Lockheed Poised for $2.6 Billion U.S. Satellite Contract
Lockheed Martin Corp. (LMT) is expected to receive a military satellite contract from the U.S. Air Force by Dec. 31 that may be valued at almost $2.6 billion, according to the service and the company.
The contract would cover the purchase of two space vehicles, the final installment in a six-satellite constellation of the Advanced Extremely High Frequency communications program.
The contract would be a fixed-price incentive type, requiring Lockheed Martin, the world’s largest defense contractor, to share the cost of overruns or material failures. Contracts for the previous four satellites were cost-plus types that required the Air Force to foot the entire bill.
The contract’s final value is under negotiation and won’t be known until completion, which is expected by year-end, Air Force spokesman Captain Nick Plante said in an e-mailed statement.
“We’re in discussions right now,” Lockheed Martin Chief Operating Officer Marillyn Hewson said in a Dec. 14 interview. “It is an important contract, an important capability that we are providing,” she said.
Lockheed Martin rose 1.6 percent to $90.42 at the close in New York trading and has climbed 12 percent this year.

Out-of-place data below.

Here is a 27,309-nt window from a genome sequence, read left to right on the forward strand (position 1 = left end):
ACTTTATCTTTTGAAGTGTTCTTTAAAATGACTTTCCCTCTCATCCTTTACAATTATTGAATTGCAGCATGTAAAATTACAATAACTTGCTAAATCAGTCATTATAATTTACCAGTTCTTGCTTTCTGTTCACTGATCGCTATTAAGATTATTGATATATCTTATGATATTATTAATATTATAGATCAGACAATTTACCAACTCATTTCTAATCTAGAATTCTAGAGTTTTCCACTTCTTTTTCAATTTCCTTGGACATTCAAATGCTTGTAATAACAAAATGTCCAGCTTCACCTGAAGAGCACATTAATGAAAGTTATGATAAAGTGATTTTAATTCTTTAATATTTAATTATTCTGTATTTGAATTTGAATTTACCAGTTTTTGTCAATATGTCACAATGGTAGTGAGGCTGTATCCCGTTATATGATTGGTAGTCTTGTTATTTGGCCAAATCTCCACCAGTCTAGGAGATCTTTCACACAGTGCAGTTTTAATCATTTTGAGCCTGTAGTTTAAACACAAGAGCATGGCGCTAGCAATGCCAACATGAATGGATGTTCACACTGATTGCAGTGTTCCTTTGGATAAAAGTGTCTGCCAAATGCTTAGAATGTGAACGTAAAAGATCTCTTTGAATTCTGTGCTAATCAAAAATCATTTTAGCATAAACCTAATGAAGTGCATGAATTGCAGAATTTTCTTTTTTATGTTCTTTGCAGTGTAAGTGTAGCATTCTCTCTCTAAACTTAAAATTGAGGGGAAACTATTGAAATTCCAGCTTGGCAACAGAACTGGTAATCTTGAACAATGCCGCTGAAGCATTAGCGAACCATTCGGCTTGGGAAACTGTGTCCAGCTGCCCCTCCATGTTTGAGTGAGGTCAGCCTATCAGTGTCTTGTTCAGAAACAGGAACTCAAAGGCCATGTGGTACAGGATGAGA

The Advanced EHF satellite program is aimed at creating a constellation of satellites capable of withstanding shocks from a nuclear attack to allow secure communications among top commanders, including the president.
It also would provide transmission of tactical communications, such as real-time video, battlefield maps and targeting data. Two of the six are in orbit.
The fiscal 2012 defense authorization bill directs that the contract shouldn’t exceed $3 billion. Northrop Grumman Corp. (NOC) is the primary subcontractor.
Lockheed Martin has already received about $489 million in advance payments to start buying and making hard-to-get parts, according to Air Force figures.
“As we transition from development to production, technical and schedule risks are better understood, making it appropriate to shift transition from a cost-plus to a fixed- price contract,” Michael Friedman, a spokesman for Bethesda, Maryland-based Lockheed Martin said in an e-mailed statement.
The contract type “allows the government to limit its risk while also targeting cost reductions,” he said.
General William Shelton, head of the Air Force Space Command, said in written remarks this year to the House Armed Services Committee that buying the fifth and sixth satellites separately would cost as much as $1.95 billion each. Bought together, the price would be $1.55 billion apiece, for a savings of about $800 million, he said.
“We are targeting a significant cost reduction” compared with the previous satellites, Friedman said.
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